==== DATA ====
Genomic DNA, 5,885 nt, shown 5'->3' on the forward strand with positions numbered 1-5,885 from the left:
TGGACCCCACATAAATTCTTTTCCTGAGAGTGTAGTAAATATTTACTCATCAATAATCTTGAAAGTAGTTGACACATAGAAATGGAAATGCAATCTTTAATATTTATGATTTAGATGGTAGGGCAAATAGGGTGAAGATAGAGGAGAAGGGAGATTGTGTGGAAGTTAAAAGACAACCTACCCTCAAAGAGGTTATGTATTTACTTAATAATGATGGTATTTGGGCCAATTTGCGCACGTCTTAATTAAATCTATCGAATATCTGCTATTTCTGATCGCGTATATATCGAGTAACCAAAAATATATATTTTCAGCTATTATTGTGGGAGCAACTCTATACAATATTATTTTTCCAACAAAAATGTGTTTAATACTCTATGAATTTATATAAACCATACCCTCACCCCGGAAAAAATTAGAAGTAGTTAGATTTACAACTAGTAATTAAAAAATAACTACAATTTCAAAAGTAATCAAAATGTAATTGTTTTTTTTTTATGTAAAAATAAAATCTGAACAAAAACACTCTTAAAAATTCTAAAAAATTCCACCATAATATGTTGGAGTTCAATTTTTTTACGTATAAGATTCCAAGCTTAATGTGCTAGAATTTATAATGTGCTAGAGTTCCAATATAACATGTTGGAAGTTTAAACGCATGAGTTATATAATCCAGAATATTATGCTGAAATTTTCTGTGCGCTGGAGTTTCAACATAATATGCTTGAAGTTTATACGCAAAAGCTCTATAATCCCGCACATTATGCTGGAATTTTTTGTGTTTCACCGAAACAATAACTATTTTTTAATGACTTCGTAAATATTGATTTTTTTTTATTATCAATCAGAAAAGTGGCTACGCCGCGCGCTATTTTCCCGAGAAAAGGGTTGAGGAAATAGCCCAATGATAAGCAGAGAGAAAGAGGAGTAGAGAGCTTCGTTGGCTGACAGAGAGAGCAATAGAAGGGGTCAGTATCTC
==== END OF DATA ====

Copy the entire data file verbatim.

Genomic DNA, 5,885 nt, shown 5'->3' on the forward strand with positions numbered 1-5,885 from the left:
TGGACCCCACATAAATTCTTTTCCTGAGAGTGTAGTAAATATTTACTCATCAATAATCTTGAAAGTAGTTGACACATAGAAATGGAAATGCAATCTTTAATATTTATGATTTAGATGGTAGGGCAAATAGGGTGAAGATAGAGGAGAAGGGAGATTGTGTGGAAGTTAAAAGACAACCTACCCTCAAAGAGGTTATGTATTTACTTAATAATGATGGTATTTGGGCCAATTTGCGCACGTCTTAATTAAATCTATCGAATATCTGCTATTTCTGATCGCGTATATATCGAGTAACCAAAAATATATATTTTCAGCTATTATTGTGGGAGCAACTCTATACAATATTATTTTTCCAACAAAAATGTGTTTAATACTCTATGAATTTATATAAACCATACCCTCACCCCGGAAAAAATTAGAAGTAGTTAGATTTACAACTAGTAATTAAAAAATAACTACAATTTCAAAAGTAATCAAAATGTAATTGTTTTTTTTTTATGTAAAAATAAAATCTGAACAAAAACACTCTTAAAAATTCTAAAAAATTCCACCATAATATGTTGGAGTTCAATTTTTTTACGTATAAGATTCCAAGCTTAATGTGCTAGAATTTATAATGTGCTAGAGTTCCAATATAACATGTTGGAAGTTTAAACGCATGAGTTATATAATCCAGAATATTATGCTGAAATTTTCTGTGCGCTGGAGTTTCAACATAATATGCTTGAAGTTTATACGCAAAAGCTCTATAATCCCGCACATTATGCTGGAATTTTTTGTGTTTCACCGAAACAATAACTATTTTTTAATGACTTCGTAAATATTGATTTTTTTTTATTATCAATCAGAAAAGTGGCTACGCCGCGCGCTATTTTCCCGAGAAAAGGGTTGAGGAAATAGCCCAATGATAAGCAGAGAGAAAGAGGAGTAGAGAGCTTCGTTGGCTGACAGAGAGAGCAATAGAAGGGGTCAGTATCTC